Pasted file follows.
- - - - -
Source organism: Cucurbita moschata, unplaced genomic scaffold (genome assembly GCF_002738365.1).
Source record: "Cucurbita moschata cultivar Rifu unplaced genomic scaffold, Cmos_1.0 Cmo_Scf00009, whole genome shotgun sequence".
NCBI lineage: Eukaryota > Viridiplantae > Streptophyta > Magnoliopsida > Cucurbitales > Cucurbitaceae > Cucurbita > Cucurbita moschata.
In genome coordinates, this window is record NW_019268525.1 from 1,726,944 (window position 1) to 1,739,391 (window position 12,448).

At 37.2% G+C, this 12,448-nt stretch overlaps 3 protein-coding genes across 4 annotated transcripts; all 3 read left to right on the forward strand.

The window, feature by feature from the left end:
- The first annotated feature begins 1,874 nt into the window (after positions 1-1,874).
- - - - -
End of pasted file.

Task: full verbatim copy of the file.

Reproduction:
Source organism: Cucurbita moschata, unplaced genomic scaffold (genome assembly GCF_002738365.1).
Source record: "Cucurbita moschata cultivar Rifu unplaced genomic scaffold, Cmos_1.0 Cmo_Scf00009, whole genome shotgun sequence".
NCBI lineage: Eukaryota > Viridiplantae > Streptophyta > Magnoliopsida > Cucurbitales > Cucurbitaceae > Cucurbita > Cucurbita moschata.
In genome coordinates, this window is record NW_019268525.1 from 1,726,944 (window position 1) to 1,739,391 (window position 12,448).

At 37.2% G+C, this 12,448-nt stretch overlaps 3 protein-coding genes across 4 annotated transcripts; all 3 read left to right on the forward strand.

The window, feature by feature from the left end:
- The first annotated feature begins 1,874 nt into the window (after positions 1-1,874).